Bark Beetles have long inhabited forest systems worldwide, and they can have a major impact on the ecosystem. However, in recent years, these tiny insects have caused colossal destruction throughout North America; tens of millions of acres of conifers have been affected. Bark beetle populations have increased drastically due to rising temperatures and drought, which create favorable conditions for the beetle to thrive in.
Alexa Okerlund, a photography student at Utah State University, saw the effects of the bark beetle infestation and became inspired to use her art to raise awareness of climate change. Her projects are primarily centered around the effects the human race has on the environment. I received some insight from Alexa about her work and what she thinks the next step is.
She started photographing natural subject matter last year as she hiked the Uintas. “When I ran across an area affected by bark beetles, I was baffled, so I did some research and went from there. I’ve always loved spending time in the outdoors and photographing, but that was the first time I combined those two interests and I’ve never looked back.” Seeing the effects of the beetle infestation stunned her, and she knew it would impact others too. The fact that global warming could manifest in such an obscure way fascinated her: “to learn that humans were ultimately the cause was incredible, and I wanted the viewer to undergo that same process.”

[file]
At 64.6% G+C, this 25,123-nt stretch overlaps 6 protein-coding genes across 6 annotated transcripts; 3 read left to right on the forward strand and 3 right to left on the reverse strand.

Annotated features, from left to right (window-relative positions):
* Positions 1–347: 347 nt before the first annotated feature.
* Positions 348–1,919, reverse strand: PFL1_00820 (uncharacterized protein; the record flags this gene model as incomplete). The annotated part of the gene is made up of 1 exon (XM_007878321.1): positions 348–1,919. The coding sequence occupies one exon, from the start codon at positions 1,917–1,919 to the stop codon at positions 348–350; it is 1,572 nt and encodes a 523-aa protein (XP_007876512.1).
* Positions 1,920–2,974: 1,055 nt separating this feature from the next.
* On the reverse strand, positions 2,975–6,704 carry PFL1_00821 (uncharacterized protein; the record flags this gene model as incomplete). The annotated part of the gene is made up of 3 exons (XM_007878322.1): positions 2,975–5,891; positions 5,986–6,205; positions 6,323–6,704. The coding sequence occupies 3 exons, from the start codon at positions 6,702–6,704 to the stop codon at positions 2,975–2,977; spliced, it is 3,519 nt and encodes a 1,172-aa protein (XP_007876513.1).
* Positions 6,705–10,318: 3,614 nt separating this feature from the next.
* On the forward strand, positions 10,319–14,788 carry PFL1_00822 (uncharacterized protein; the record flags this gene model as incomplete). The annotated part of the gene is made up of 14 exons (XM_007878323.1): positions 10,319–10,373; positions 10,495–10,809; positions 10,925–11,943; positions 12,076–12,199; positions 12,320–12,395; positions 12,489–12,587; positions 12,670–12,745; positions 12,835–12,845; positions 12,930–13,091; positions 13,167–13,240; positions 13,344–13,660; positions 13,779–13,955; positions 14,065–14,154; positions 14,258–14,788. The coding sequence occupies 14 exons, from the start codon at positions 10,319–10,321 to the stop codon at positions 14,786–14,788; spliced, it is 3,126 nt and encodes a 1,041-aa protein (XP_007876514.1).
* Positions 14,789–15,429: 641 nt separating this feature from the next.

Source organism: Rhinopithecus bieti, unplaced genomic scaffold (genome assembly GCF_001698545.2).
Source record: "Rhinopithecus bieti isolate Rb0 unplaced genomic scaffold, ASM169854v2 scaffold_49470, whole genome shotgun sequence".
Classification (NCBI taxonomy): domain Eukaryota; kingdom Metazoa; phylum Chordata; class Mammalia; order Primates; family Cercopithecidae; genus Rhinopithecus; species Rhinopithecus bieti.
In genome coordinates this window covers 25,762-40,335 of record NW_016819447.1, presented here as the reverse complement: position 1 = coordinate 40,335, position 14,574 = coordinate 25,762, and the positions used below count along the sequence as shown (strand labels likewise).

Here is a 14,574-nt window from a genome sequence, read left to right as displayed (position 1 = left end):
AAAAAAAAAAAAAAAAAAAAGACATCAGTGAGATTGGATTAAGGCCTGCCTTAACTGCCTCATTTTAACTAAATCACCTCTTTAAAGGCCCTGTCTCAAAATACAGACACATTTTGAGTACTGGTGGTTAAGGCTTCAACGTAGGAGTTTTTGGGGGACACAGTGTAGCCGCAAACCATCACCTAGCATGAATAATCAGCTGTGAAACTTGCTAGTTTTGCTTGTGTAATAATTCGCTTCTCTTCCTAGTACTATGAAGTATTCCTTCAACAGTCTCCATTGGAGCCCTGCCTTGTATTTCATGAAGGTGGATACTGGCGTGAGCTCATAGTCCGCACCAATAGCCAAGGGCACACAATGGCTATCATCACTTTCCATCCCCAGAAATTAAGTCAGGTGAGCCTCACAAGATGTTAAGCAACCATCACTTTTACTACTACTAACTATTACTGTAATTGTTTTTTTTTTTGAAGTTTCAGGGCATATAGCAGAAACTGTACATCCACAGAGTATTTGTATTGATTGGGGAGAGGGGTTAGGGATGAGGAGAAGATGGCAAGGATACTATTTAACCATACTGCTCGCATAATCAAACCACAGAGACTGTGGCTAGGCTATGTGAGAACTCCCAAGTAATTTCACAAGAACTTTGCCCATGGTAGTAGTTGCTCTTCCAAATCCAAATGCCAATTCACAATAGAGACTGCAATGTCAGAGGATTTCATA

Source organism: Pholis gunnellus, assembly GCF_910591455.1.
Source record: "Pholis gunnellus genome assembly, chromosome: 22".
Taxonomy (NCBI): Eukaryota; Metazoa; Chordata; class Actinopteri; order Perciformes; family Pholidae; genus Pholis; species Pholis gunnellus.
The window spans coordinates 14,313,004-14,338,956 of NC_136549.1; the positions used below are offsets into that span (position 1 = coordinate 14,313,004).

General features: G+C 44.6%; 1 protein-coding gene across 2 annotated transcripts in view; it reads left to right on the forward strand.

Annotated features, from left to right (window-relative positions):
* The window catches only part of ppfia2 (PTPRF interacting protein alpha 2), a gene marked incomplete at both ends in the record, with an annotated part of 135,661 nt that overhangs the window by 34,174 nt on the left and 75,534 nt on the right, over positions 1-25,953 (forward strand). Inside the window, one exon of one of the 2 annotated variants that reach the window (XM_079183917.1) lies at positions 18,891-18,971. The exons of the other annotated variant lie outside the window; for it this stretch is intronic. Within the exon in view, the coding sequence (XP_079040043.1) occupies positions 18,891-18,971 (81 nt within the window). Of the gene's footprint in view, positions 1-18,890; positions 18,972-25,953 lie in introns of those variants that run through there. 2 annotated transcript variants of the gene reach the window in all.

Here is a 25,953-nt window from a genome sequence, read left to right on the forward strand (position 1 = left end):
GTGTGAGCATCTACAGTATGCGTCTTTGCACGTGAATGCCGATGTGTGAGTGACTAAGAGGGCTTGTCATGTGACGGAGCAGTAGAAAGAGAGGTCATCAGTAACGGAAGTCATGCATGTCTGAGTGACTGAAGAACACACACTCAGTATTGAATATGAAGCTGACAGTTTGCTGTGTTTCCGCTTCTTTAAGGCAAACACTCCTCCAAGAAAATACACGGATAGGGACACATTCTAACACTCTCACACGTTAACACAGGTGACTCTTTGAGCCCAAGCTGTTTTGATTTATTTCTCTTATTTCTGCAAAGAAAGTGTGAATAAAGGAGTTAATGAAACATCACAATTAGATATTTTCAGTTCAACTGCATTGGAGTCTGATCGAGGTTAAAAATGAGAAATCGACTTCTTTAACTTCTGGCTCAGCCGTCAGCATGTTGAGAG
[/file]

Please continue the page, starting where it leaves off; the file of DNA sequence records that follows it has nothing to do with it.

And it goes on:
When asked what she hoped people got from her photo series Alexa said: “I hope that this makes people realize what their actions are capable of. Reducing one’s carbon footprint may seem small, like the actions of one person couldn’t possibly have a big enough effect to make a difference. But change has to start somewhere and others can take inspiration from even one person living sustainably.”
“Do you think artists have the ability to implement change on the human impact on the environment?”
“I know they do. Ansel Adams’ photographs were indispensable in the creation of the Kings Canyon National Park. They worked as evidence of the value that the land has and convinced politicians to protect it. If photographs of the beauty of nature can influence that level of change, then certainly photographs of the destruction thereof can influence people to take interest in the cause and effect. I just hope that these images are able to communicate that and inspire people to adapt their lifestyles and minimize their impact.”